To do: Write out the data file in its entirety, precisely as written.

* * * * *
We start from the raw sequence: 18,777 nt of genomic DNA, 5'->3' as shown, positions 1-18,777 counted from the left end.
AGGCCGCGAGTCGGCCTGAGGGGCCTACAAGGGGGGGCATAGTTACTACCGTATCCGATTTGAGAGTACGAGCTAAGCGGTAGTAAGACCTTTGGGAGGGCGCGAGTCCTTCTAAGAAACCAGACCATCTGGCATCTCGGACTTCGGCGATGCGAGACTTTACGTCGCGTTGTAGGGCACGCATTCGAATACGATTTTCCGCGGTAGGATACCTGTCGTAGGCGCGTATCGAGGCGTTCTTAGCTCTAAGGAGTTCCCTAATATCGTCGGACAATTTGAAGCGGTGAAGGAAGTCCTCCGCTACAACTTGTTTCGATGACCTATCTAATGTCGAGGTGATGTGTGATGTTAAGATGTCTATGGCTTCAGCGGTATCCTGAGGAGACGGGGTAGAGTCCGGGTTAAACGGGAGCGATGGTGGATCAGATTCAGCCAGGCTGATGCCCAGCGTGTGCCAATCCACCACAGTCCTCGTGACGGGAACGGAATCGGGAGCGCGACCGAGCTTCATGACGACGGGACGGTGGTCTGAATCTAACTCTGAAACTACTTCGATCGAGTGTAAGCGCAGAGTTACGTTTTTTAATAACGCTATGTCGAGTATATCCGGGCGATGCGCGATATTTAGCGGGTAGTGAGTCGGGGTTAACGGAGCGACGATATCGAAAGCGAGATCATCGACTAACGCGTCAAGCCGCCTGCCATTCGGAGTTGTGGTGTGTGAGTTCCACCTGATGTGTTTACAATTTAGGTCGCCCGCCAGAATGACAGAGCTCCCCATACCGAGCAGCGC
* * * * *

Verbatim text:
We start from the raw sequence: 18,777 nt of genomic DNA, 5'->3' as shown, positions 1-18,777 counted from the left end.
AGGCCGCGAGTCGGCCTGAGGGGCCTACAAGGGGGGGCATAGTTACTACCGTATCCGATTTGAGAGTACGAGCTAAGCGGTAGTAAGACCTTTGGGAGGGCGCGAGTCCTTCTAAGAAACCAGACCATCTGGCATCTCGGACTTCGGCGATGCGAGACTTTACGTCGCGTTGTAGGGCACGCATTCGAATACGATTTTCCGCGGTAGGATACCTGTCGTAGGCGCGTATCGAGGCGTTCTTAGCTCTAAGGAGTTCCCTAATATCGTCGGACAATTTGAAGCGGTGAAGGAAGTCCTCCGCTACAACTTGTTTCGATGACCTATCTAATGTCGAGGTGATGTGTGATGTTAAGATGTCTATGGCTTCAGCGGTATCCTGAGGAGACGGGGTAGAGTCCGGGTTAAACGGGAGCGATGGTGGATCAGATTCAGCCAGGCTGATGCCCAGCGTGTGCCAATCCACCACAGTCCTCGTGACGGGAACGGAATCGGGAGCGCGACCGAGCTTCATGACGACGGGACGGTGGTCTGAATCTAACTCTGAAACTACTTCGATCGAGTGTAAGCGCAGAGTTACGTTTTTTAATAACGCTATGTCGAGTATATCCGGGCGATGCGCGATATTTAGCGGGTAGTGAGTCGGGGTTAACGGAGCGACGATATCGAAAGCGAGATCATCGACTAACGCGTCAAGCCGCCTGCCATTCGGAGTTGTGGTGTGTGAGTTCCACCTGATGTGTTTACAATTTAGGTCGCCCGCCAGAATGACAGAGCTCCCCATACCGAGCAGCGC